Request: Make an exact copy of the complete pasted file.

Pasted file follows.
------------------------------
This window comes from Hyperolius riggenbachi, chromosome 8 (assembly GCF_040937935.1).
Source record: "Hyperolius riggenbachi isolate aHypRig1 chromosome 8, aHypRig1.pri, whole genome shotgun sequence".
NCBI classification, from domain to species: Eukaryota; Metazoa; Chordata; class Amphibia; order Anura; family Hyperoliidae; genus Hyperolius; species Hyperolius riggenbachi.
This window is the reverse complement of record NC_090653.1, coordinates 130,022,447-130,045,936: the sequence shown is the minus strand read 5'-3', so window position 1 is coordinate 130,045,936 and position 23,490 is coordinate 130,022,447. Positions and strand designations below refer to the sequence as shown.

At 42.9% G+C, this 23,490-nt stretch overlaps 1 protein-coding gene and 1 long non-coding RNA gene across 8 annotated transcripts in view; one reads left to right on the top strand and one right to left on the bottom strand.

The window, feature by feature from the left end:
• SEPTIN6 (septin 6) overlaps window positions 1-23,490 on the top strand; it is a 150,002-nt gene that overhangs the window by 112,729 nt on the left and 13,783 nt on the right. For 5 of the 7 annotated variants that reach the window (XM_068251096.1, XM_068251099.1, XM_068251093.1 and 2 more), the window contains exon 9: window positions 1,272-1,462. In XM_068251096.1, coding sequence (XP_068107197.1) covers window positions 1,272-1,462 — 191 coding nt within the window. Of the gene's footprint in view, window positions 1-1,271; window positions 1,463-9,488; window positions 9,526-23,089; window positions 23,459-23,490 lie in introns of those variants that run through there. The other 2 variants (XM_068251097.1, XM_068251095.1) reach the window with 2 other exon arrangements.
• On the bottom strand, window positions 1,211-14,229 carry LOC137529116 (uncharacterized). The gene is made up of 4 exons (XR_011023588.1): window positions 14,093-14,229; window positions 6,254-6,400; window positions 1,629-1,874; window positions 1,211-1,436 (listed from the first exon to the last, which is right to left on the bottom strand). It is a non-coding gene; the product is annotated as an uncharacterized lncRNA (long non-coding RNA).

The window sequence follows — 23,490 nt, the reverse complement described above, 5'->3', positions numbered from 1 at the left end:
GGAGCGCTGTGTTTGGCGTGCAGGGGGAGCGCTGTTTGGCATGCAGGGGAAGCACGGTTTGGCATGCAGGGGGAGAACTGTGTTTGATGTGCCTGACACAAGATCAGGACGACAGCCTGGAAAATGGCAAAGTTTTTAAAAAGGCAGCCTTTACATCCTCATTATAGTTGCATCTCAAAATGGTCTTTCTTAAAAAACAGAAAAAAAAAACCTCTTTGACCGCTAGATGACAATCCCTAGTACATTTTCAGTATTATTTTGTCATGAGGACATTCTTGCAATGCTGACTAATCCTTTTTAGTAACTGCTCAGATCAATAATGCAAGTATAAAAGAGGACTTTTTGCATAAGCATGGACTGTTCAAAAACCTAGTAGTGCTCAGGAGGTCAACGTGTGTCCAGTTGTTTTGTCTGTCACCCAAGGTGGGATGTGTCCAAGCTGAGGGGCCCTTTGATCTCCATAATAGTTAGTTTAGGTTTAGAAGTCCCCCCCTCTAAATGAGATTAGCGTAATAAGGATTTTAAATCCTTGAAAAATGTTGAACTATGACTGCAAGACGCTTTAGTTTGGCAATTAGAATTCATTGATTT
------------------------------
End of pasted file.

This window comes from Hyperolius riggenbachi, chromosome 8 (assembly GCF_040937935.1).
Source record: "Hyperolius riggenbachi isolate aHypRig1 chromosome 8, aHypRig1.pri, whole genome shotgun sequence".
NCBI classification, from domain to species: Eukaryota; Metazoa; Chordata; class Amphibia; order Anura; family Hyperoliidae; genus Hyperolius; species Hyperolius riggenbachi.
This window is the reverse complement of record NC_090653.1, coordinates 130,022,447-130,045,936: the sequence shown is the minus strand read 5'-3', so window position 1 is coordinate 130,045,936 and position 23,490 is coordinate 130,022,447. Positions and strand designations below refer to the sequence as shown.

At 42.9% G+C, this 23,490-nt stretch overlaps 1 protein-coding gene and 1 long non-coding RNA gene across 8 annotated transcripts in view; one reads left to right on the top strand and one right to left on the bottom strand.

The window, feature by feature from the left end:
• SEPTIN6 (septin 6) overlaps window positions 1-23,490 on the top strand; it is a 150,002-nt gene that overhangs the window by 112,729 nt on the left and 13,783 nt on the right. For 5 of the 7 annotated variants that reach the window (XM_068251096.1, XM_068251099.1, XM_068251093.1 and 2 more), the window contains exon 9: window positions 1,272-1,462. In XM_068251096.1, coding sequence (XP_068107197.1) covers window positions 1,272-1,462 — 191 coding nt within the window. Of the gene's footprint in view, window positions 1-1,271; window positions 1,463-9,488; window positions 9,526-23,089; window positions 23,459-23,490 lie in introns of those variants that run through there. The other 2 variants (XM_068251097.1, XM_068251095.1) reach the window with 2 other exon arrangements.
• On the bottom strand, window positions 1,211-14,229 carry LOC137529116 (uncharacterized). The gene is made up of 4 exons (XR_011023588.1): window positions 14,093-14,229; window positions 6,254-6,400; window positions 1,629-1,874; window positions 1,211-1,436 (listed from the first exon to the last, which is right to left on the bottom strand). It is a non-coding gene; the product is annotated as an uncharacterized lncRNA (long non-coding RNA).

The window sequence follows — 23,490 nt, the reverse complement described above, 5'->3', positions numbered from 1 at the left end:
GGAGCGCTGTGTTTGGCGTGCAGGGGGAGCGCTGTTTGGCATGCAGGGGAAGCACGGTTTGGCATGCAGGGGGAGAACTGTGTTTGATGTGCCTGACACAAGATCAGGACGACAGCCTGGAAAATGGCAAAGTTTTTAAAAAGGCAGCCTTTACATCCTCATTATAGTTGCATCTCAAAATGGTCTTTCTTAAAAAACAGAAAAAAAAAACCTCTTTGACCGCTAGATGACAATCCCTAGTACATTTTCAGTATTATTTTGTCATGAGGACATTCTTGCAATGCTGACTAATCCTTTTTAGTAACTGCTCAGATCAATAATGCAAGTATAAAAGAGGACTTTTTGCATAAGCATGGACTGTTCAAAAACCTAGTAGTGCTCAGGAGGTCAACGTGTGTCCAGTTGTTTTGTCTGTCACCCAAGGTGGGATGTGTCCAAGCTGAGGGGCCCTTTGATCTCCATAATAGTTAGTTTAGGTTTAGAAGTCCCCCCCTCTAAATGAGATTAGCGTAATAAGGATTTTAAATCCTTGAAAAATGTTGAACTATGACTGCAAGACGCTTTAGTTTGGCAATTAGAATTCATTGATTT